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ROUGE SOUNDS: The Marvellous Ambition of Space Challenger

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The first time I saw Kelvin Underwood perform was an experimental hip hop open mic in Ashland. Most of the other emcees played beats from their phones and lazily rhymed about weed. He came on stage with a massive Japanese taiko drum, and complex, polyrhythmic flows so sociopolitically savage that Zach De La Rocha would have blushed at his set.

Though it was only a handful of songs, it was one of the most compelling live music performances I’ve ever seen in Ashland in a long time.

But sadly, I hadn’t heard anything from Underwood since. Until Songs for a Thug in Winter, the new album from his solo band, Space Challenger recently arrived in my inbox. And to shoot from the hip, it is every bit as unexpected and fascinating as that brief live set.

The self-produced ten-song collection fuses hip hop, ’90s alt-rock, R&B and indie rock. It doesn’t just move back and forth from Raphael Saadiq, to Sleigh Bells, to Local H, to Death Grips from one track to the next, but frequently within the same song.

It isn’t always good. Sometimes the concept versus execution plays out like reach outstripping grasp. A sour note here. A warbled vocal there. A less than stellar chord change or a muddy tone.

But damn, what a reach.

The title track, “Song for a Thug in Winter,” is an epic journey that starts as a simple Wyclef-esque guitar lick and harmonized vocal that builds over five minutes into a densely layered hip hop deconstruction of America’s racial politics.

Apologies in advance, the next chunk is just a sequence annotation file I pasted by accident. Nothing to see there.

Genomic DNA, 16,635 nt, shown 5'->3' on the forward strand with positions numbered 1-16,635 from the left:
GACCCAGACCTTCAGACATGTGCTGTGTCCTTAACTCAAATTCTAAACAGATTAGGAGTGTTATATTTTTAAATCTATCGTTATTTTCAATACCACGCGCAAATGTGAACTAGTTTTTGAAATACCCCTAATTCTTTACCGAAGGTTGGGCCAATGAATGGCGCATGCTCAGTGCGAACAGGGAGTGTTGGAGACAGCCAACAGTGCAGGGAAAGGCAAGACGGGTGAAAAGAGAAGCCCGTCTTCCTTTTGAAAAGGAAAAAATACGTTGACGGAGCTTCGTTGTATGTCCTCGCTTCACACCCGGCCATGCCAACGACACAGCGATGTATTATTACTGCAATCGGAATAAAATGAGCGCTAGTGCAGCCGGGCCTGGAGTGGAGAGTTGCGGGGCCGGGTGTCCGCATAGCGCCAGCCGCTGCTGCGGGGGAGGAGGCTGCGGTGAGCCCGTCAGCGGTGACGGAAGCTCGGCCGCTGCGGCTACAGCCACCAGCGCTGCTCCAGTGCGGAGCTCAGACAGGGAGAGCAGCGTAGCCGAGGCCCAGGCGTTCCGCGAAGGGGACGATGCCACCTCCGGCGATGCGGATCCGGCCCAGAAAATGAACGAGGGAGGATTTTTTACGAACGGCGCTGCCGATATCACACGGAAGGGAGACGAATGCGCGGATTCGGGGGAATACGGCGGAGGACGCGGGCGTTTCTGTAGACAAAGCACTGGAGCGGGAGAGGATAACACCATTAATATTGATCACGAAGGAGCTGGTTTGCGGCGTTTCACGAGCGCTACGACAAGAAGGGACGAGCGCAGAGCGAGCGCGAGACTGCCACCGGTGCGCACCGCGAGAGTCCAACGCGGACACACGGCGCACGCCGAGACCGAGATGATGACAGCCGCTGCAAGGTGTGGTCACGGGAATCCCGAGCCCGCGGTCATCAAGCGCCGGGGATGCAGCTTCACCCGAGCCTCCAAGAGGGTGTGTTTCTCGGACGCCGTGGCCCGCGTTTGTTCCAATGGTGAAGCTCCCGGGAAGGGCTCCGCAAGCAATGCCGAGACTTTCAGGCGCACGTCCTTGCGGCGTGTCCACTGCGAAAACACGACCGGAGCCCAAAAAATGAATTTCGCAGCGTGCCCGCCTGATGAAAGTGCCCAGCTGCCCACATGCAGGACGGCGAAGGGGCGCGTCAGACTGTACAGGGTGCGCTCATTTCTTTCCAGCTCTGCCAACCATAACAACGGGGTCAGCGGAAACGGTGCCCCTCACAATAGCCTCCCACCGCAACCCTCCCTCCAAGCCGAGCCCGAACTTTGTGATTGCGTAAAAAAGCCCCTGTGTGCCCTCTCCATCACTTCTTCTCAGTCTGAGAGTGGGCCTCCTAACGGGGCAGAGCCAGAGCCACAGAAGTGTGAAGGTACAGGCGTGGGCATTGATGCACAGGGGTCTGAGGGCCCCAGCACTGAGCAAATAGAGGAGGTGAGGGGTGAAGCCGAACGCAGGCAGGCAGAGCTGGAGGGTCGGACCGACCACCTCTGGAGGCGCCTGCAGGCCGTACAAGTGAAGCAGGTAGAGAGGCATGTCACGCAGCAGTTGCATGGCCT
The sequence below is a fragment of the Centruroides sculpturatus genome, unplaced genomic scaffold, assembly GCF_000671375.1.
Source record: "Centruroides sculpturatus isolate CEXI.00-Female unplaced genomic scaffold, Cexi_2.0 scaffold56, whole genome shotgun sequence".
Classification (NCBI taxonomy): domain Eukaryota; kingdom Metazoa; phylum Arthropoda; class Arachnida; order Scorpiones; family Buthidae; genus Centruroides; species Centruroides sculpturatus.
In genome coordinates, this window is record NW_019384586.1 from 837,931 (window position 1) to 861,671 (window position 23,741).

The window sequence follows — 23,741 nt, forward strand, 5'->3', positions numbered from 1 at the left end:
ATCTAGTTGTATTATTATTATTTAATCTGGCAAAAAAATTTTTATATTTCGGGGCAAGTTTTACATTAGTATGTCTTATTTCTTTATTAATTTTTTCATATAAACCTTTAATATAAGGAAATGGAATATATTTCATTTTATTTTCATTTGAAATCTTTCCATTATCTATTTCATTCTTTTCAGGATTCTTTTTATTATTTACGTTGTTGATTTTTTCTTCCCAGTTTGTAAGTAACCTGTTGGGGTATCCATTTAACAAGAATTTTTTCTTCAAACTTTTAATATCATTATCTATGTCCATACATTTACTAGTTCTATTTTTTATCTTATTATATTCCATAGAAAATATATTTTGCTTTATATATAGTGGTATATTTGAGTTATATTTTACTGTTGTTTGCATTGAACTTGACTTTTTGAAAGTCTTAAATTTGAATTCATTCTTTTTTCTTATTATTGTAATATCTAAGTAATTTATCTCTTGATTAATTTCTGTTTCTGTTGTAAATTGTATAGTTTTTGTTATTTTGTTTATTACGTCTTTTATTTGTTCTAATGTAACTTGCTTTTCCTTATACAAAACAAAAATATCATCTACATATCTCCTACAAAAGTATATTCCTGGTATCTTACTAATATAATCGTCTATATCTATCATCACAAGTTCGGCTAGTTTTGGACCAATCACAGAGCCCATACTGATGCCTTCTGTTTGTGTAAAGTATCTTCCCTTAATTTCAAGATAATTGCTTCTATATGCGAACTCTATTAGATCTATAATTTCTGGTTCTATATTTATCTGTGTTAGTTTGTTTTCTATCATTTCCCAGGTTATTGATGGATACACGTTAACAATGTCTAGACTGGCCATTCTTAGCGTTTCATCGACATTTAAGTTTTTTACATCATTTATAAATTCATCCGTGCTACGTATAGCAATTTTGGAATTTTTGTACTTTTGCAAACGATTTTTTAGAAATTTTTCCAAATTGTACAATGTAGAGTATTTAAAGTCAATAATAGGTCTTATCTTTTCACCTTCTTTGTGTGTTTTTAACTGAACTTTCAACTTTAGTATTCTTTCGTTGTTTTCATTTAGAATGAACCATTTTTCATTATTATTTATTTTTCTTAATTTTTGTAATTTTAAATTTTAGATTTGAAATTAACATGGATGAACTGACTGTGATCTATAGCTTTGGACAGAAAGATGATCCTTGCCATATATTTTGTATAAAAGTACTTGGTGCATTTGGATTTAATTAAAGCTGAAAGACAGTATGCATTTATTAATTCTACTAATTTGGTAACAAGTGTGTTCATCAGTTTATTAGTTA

“Under my hoodie is the sensitive type/despite the stereotype/and the media hype,” he raps.

That’s followed by “Shoot to Kill,” a hypnotic indie-rock track about a danger-fraught encounter with the police. The rhythm is carried by backup vocals beneath a jarring chord progression, as Underwood evokes the soul-rock wail presence of Lenny Kravitz in his vocals.

The fifth track, “My Revolution,” brings in a lot of distortion, and borrows snatches of melody from “We Shall Overcome.”

Track nine, “Fadin’,” is another standout. Underwood’s dual vocals technique pairs harmony and growls to turn a simple chord grungy progression on the guitar into a dramatic monologue.

It ends with “Deep as Oceans,” a sprawling, emotive ballad.

Due to some spotty polish on the recording, and a few skip tracks (just one reporter’s opinion), I can’t truly say it’s the best album to come out of Southern Oregon recently, but in the same reporter’s opinion it’s certainly the most exciting, bringing an unmatched energy and diversity of sound. Though Underwood will no doubt be busy with his new gig drumming for local indie rockers, Slow Corpse, I hope he’ll still have time for more Space Challenger.

Songs for a Thug in Winter is available for download from iTunes, or for streaming on Spotify.

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